While we all like to think that modern pop music is crass, commercialised and lacking substance (and in fairness it generally is) – we also tend to have this romantic idea that music from a bygone age was all about the groove and was not just about marketing and maximizing revenues for the records companies and ‘the man’.
A rose-tinted view it has to be said that tends to forget that pop music has always been primarily about selling records (or CDs or downloads) and whilst the quality of commercial popular music was almost certainly better in the 60s and seventies than it is now (or has been for some time) the idea that you could squeeze as much out of a given act during their premium years has been around since the early days of Bill Haley and Elvis Presley.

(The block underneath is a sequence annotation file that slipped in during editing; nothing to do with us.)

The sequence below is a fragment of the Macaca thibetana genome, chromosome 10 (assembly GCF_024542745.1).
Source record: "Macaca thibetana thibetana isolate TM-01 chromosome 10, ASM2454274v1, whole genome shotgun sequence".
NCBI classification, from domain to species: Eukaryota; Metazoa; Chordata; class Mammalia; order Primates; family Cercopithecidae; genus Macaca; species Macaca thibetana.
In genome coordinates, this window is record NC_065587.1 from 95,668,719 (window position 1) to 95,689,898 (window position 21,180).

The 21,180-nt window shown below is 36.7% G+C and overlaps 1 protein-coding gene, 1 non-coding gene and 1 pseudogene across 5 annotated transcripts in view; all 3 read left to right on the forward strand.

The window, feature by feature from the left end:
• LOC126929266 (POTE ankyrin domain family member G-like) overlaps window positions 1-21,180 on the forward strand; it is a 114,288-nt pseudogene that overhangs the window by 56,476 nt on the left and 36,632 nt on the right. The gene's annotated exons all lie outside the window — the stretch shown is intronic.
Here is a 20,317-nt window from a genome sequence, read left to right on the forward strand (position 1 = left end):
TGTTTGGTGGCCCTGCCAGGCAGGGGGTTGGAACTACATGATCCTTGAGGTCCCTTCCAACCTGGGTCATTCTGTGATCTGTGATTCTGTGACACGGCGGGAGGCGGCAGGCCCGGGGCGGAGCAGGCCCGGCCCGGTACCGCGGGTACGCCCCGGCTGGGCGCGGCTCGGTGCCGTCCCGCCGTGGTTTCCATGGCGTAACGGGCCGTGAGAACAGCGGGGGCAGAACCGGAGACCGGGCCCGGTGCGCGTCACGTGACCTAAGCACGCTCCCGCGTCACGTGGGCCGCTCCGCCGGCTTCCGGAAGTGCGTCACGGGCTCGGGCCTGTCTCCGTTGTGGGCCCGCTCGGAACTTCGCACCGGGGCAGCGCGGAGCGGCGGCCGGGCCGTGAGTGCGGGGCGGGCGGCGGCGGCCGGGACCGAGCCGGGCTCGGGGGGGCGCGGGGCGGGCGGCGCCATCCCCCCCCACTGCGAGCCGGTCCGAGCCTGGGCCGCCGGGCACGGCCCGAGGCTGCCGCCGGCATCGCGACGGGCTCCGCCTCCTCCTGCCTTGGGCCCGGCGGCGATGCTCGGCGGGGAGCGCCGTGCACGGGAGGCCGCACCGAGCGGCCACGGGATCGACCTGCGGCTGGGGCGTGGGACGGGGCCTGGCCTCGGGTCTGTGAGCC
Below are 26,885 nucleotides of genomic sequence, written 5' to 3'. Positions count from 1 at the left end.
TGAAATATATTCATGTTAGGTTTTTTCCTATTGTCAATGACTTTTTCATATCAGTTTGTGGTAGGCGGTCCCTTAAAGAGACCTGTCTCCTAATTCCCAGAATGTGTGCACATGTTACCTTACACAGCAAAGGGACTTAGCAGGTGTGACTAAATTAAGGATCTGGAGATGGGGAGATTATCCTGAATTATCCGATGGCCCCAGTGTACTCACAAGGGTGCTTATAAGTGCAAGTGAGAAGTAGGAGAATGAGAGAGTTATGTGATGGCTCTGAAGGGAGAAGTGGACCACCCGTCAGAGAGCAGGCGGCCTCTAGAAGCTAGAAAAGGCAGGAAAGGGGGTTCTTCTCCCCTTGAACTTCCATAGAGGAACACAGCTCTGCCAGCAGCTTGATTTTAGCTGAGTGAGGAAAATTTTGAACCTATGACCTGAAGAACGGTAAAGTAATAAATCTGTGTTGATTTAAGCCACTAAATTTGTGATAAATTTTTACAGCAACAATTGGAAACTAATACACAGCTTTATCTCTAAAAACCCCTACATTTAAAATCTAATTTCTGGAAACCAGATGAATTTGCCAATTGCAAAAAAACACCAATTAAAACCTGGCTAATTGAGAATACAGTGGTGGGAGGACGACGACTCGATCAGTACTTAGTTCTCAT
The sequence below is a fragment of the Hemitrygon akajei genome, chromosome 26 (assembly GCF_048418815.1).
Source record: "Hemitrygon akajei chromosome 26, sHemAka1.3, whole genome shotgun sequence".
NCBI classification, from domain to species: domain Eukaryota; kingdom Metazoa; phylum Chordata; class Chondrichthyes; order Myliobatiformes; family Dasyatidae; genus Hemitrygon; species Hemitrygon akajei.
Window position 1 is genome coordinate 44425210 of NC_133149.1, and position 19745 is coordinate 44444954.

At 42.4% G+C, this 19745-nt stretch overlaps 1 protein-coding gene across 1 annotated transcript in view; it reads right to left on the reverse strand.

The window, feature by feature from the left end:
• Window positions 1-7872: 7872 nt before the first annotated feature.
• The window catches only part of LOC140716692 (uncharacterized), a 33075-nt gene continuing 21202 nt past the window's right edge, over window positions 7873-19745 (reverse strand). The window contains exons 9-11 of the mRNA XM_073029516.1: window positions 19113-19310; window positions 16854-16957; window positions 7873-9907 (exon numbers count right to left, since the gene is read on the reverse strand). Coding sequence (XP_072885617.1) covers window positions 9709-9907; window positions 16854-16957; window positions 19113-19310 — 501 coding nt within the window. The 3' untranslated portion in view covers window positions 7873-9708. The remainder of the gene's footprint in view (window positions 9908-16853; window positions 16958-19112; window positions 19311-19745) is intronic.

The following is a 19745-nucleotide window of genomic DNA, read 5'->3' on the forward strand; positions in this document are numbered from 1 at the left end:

So, after a long-winded and probably completely unnecessary introduction we move on to the subject of pop star dolls – which, it has to be said, are not noted for the quality of the resemblance to their namesakes and by the looks of it use the same ‘artists’ as Madame Tussauds. But hey, we digress. Check out some groovy, obscure pop history (it’s what we do best) and take a look at the mini versions of Mama Cass, Spencer Davis and the gorgeous Bobbie Gentry.